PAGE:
Tuesday, August 24, 2010

Photo of the Day: Nature's Classroom Edition

Almost as if on cue, the weather changed to give a hint of the autumn to come right as the moving trucks descended upon Cambridge filled with first year students. Class is in session: study hard and be mindful of nature's classroom. She'll teach you well.

Saturday, August 21, 2010

Community Politics

It seems that wherever dogs and people come together there is controversy. The politics have gotten a bit tense in my neck of the woods.

I'm not sure when this whole situation started. I've been aware of it since last March. From my vantage point, the current recipe for disaster involves the following ingredients: there is a group of people with well mannered dogs who like to walk their dog without a leash in an open field along our neighborhood reservoir. There are people who are not from the neighborhood who do not have well mannered (or well trained!) dogs who like to walk their dogs without a leash. Still others have well mannered dogs who walk on leashes. There is a local community action committee president that appears not to like people who walk their dogs without leashes very much (regardless of leash status). 

Combine these three ingredients, stir, and you get a whole lot of trouble.

As I talk with neighbors I hear stories of other neighbors taking pictures of people and their dogs and sending it to the police. I hear that those pictures are presented along with a citation to dog owners on their front porch by the police. I've received letters (which all neighbors have received) warning of the leash law and stating that if there are repeated violations dogs may be confiscated. Yours truly, the irreverent psychologist, nearly went off the deep end today when he noticed he was getting his picture taken while playing with his dog on a leash.

What's most sad about this whole situation is that in general, the people arguing about the people walking dogs without a leash and the people who are walking dogs without a leash are the people who spend the most time caring for the reservoir. Both groups of people spend time at the reservoir walking, clearing away litter, and building a community garden. With this controversy neighbors start to distrust neighbors. Many have started walking their dogs elsewhere.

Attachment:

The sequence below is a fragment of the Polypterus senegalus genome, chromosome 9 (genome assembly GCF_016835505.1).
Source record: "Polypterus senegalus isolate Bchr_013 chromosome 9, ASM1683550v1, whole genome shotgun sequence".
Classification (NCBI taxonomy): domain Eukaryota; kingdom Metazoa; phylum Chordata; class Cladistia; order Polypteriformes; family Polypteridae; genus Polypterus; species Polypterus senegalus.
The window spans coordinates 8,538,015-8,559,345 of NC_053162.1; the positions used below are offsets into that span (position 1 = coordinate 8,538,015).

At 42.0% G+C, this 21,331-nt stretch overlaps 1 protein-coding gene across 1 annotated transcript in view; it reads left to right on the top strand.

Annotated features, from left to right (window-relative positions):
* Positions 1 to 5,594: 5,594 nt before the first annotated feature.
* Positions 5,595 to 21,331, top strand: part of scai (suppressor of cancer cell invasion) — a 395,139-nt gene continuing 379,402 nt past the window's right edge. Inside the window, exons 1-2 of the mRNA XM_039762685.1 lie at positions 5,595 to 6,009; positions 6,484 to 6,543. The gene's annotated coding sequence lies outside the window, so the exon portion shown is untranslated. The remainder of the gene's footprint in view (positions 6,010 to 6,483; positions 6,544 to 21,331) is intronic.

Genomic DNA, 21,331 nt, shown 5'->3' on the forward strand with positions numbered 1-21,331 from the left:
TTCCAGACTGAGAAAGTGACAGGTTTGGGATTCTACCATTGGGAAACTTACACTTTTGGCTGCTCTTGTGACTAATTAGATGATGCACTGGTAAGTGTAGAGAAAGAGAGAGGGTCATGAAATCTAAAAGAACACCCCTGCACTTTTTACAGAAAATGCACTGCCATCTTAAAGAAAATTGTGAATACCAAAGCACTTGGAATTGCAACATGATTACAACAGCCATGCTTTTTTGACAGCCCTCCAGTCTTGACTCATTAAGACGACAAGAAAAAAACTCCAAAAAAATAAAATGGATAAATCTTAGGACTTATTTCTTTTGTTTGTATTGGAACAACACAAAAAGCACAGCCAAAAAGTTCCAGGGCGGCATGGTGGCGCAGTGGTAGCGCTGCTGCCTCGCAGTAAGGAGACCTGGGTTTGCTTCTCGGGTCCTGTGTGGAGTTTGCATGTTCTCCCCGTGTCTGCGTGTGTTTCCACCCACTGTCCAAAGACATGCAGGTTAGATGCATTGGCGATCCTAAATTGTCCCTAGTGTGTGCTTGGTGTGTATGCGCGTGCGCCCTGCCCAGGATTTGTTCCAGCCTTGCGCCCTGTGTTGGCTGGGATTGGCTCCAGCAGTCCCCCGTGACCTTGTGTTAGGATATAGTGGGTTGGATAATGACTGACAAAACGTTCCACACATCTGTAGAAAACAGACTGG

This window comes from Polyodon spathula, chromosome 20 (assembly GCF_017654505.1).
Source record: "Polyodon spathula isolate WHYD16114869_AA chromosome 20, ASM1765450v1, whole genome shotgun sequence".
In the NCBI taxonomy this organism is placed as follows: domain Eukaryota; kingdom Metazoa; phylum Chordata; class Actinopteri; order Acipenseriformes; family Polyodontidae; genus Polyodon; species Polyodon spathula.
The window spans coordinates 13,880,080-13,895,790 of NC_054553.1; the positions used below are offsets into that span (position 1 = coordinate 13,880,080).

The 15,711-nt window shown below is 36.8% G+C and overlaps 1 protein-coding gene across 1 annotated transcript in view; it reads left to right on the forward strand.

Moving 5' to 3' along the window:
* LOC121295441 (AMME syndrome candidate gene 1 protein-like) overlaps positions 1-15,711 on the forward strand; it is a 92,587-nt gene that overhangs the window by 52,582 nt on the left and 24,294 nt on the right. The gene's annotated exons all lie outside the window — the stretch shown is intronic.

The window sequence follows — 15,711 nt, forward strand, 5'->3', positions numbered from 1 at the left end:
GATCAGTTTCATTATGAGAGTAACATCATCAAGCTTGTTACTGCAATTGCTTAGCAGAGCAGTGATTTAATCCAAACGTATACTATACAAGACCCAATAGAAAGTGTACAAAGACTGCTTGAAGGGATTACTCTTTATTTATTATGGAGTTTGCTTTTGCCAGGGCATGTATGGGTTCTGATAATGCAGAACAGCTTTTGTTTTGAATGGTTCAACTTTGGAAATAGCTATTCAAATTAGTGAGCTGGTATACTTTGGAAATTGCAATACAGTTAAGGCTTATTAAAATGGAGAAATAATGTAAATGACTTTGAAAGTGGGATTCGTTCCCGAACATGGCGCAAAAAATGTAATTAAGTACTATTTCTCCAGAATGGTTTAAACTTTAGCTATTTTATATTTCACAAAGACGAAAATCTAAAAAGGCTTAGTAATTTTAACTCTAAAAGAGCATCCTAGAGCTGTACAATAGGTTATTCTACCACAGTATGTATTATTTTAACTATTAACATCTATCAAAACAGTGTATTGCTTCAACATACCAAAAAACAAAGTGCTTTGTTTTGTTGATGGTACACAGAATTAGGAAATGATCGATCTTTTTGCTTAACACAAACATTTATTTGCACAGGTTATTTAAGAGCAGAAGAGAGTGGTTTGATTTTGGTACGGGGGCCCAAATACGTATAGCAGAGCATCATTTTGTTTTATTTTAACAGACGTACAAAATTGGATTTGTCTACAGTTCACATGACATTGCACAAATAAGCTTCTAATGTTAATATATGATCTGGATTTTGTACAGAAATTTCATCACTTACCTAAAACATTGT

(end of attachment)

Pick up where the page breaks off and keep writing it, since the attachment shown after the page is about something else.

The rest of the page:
The results of this? At first nothing. The change was imperceptible. Many still walk their dogs. A few dedicated gardeners still work the soil and coax magnificent plants to blossom. However right under the surface, the steady march of urban decay started back up. The trash, as you can see on the right, is really starting to pile up. The images is what Maggie and I gathered on two sequential mornings while walking. 
With groups of neighbors (often with dogs) no longer gathering at the top of the reservoir to watch the sunset I started noticing larger and larger groups of teens gathering. This isn't a problem in-and-of-itself. However, without the presence of adults, the teens started feeling that the reservoir was a good place to be unsupervised. They bring blankets, beer, and condoms. I find the remains of their adventures in the morning when I'm walking Maggie. Every week I find just a little bit more garbage. 

Of course teens partied at the reservoir when there were more neighbors enjoying the park. Teens (and adults) still left behind litter. It is just that it was more controlled when the younger folks though that they might be noticed. They knew this was a community that was cared for and were likely to care for it themselves.